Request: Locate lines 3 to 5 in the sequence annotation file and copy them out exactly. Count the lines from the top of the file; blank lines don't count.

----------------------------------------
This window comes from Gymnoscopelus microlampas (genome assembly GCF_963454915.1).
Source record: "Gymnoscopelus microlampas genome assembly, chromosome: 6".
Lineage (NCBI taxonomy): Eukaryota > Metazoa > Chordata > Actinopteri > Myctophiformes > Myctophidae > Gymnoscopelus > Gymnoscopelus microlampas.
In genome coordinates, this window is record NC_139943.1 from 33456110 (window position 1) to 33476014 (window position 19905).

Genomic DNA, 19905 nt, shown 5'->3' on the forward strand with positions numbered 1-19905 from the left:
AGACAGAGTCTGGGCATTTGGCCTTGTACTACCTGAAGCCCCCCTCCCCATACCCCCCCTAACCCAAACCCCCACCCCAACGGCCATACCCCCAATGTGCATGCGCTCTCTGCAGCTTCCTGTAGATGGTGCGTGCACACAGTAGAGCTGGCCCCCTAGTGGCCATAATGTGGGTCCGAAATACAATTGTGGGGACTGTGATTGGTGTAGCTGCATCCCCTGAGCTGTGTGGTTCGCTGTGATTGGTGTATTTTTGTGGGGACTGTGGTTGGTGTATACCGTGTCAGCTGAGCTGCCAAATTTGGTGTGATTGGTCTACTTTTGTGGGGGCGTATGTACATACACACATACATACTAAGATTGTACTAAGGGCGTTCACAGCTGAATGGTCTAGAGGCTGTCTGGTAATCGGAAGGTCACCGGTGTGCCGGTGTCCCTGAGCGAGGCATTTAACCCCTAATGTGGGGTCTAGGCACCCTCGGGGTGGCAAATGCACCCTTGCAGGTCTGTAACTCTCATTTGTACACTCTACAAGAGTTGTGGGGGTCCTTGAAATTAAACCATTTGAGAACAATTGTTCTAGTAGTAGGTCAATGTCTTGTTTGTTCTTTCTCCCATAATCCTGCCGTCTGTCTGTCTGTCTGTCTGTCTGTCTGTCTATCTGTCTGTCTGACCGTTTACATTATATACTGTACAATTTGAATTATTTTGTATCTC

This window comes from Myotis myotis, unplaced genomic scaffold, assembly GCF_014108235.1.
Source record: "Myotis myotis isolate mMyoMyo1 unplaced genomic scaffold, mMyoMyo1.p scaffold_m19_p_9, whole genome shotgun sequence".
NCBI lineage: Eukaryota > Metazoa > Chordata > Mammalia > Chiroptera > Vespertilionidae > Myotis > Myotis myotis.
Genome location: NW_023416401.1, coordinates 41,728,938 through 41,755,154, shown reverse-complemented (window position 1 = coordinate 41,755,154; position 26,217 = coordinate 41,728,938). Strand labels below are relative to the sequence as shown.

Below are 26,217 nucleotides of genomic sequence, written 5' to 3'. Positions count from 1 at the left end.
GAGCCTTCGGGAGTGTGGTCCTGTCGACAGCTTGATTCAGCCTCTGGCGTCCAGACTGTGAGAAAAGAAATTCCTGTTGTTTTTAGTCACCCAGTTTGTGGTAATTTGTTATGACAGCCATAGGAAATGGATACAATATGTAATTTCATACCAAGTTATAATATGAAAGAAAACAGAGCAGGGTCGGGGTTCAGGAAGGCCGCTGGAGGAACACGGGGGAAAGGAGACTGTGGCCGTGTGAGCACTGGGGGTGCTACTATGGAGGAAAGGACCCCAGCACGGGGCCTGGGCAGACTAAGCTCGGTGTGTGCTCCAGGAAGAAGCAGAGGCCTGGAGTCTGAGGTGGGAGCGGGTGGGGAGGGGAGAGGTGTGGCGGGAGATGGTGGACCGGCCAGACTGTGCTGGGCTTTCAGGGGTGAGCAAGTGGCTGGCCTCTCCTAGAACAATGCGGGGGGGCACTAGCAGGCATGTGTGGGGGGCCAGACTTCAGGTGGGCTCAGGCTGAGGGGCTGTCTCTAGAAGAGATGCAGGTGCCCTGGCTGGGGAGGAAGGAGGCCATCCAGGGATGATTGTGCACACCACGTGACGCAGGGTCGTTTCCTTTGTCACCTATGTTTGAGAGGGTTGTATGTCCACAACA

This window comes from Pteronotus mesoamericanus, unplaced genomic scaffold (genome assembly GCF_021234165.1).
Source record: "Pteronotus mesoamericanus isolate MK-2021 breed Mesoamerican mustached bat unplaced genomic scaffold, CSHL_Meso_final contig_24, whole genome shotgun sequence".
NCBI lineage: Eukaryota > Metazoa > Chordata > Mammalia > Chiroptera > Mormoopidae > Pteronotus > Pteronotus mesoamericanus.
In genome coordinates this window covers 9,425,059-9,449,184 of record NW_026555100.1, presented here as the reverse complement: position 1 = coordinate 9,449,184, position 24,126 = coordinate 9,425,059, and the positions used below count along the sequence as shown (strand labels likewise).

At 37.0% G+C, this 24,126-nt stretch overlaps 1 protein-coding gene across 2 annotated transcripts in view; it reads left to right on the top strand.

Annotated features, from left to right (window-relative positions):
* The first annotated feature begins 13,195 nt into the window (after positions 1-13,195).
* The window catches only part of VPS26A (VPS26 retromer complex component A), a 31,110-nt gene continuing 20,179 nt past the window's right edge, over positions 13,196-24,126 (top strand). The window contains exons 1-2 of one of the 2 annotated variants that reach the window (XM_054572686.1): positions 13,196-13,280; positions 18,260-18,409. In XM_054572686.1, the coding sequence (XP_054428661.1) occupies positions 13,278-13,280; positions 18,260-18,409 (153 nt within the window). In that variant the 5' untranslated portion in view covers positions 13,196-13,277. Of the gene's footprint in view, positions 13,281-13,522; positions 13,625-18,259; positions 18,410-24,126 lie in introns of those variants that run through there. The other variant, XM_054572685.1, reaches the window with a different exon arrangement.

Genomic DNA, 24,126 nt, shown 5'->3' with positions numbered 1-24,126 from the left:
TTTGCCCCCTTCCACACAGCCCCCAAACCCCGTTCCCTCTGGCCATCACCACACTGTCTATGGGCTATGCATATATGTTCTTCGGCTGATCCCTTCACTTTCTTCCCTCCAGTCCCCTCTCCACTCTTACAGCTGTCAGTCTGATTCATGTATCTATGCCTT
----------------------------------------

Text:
Lineage (NCBI taxonomy): Eukaryota > Metazoa > Chordata > Actinopteri > Myctophiformes > Myctophidae > Gymnoscopelus > Gymnoscopelus microlampas.
In genome coordinates, this window is record NC_139943.1 from 33456110 (window position 1) to 33476014 (window position 19905).

Genomic DNA, 19905 nt, shown 5'->3' on the forward strand with positions numbered 1-19905 from the left: